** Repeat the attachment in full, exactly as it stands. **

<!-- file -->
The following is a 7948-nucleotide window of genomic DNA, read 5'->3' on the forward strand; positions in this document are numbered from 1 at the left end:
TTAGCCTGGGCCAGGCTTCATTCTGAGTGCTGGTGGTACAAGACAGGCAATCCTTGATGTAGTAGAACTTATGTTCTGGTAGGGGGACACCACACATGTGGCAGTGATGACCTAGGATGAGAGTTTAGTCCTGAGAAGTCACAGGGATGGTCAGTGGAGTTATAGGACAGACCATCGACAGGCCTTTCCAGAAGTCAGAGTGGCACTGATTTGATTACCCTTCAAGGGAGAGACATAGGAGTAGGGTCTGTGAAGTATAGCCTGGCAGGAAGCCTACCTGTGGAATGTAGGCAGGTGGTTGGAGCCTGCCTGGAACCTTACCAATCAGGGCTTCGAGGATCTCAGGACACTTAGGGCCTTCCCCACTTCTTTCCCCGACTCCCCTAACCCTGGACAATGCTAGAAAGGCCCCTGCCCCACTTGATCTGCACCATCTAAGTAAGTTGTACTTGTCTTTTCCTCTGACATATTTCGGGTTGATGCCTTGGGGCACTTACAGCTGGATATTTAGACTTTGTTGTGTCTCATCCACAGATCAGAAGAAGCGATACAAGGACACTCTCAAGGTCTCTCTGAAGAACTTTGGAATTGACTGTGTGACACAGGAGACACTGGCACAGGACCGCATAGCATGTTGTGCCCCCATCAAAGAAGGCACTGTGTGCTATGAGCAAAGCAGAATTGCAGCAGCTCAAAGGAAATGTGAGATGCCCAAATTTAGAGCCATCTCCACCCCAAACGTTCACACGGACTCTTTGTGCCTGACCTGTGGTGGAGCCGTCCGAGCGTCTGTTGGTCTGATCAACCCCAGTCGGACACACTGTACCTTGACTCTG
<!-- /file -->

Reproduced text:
The following is a 7948-nucleotide window of genomic DNA, read 5'->3' on the forward strand; positions in this document are numbered from 1 at the left end:
TTAGCCTGGGCCAGGCTTCATTCTGAGTGCTGGTGGTACAAGACAGGCAATCCTTGATGTAGTAGAACTTATGTTCTGGTAGGGGGACACCACACATGTGGCAGTGATGACCTAGGATGAGAGTTTAGTCCTGAGAAGTCACAGGGATGGTCAGTGGAGTTATAGGACAGACCATCGACAGGCCTTTCCAGAAGTCAGAGTGGCACTGATTTGATTACCCTTCAAGGGAGAGACATAGGAGTAGGGTCTGTGAAGTATAGCCTGGCAGGAAGCCTACCTGTGGAATGTAGGCAGGTGGTTGGAGCCTGCCTGGAACCTTACCAATCAGGGCTTCGAGGATCTCAGGACACTTAGGGCCTTCCCCACTTCTTTCCCCGACTCCCCTAACCCTGGACAATGCTAGAAAGGCCCCTGCCCCACTTGATCTGCACCATCTAAGTAAGTTGTACTTGTCTTTTCCTCTGACATATTTCGGGTTGATGCCTTGGGGCACTTACAGCTGGATATTTAGACTTTGTTGTGTCTCATCCACAGATCAGAAGAAGCGATACAAGGACACTCTCAAGGTCTCTCTGAAGAACTTTGGAATTGACTGTGTGACACAGGAGACACTGGCACAGGACCGCATAGCATGTTGTGCCCCCATCAAAGAAGGCACTGTGTGCTATGAGCAAAGCAGAATTGCAGCAGCTCAAAGGAAATGTGAGATGCCCAAATTTAGAGCCATCTCCACCCCAAACGTTCACACGGACTCTTTGTGCCTGACCTGTGGTGGAGCCGTCCGAGCGTCTGTTGGTCTGATCAACCCCAGTCGGACACACTGTACCTTGACTCTG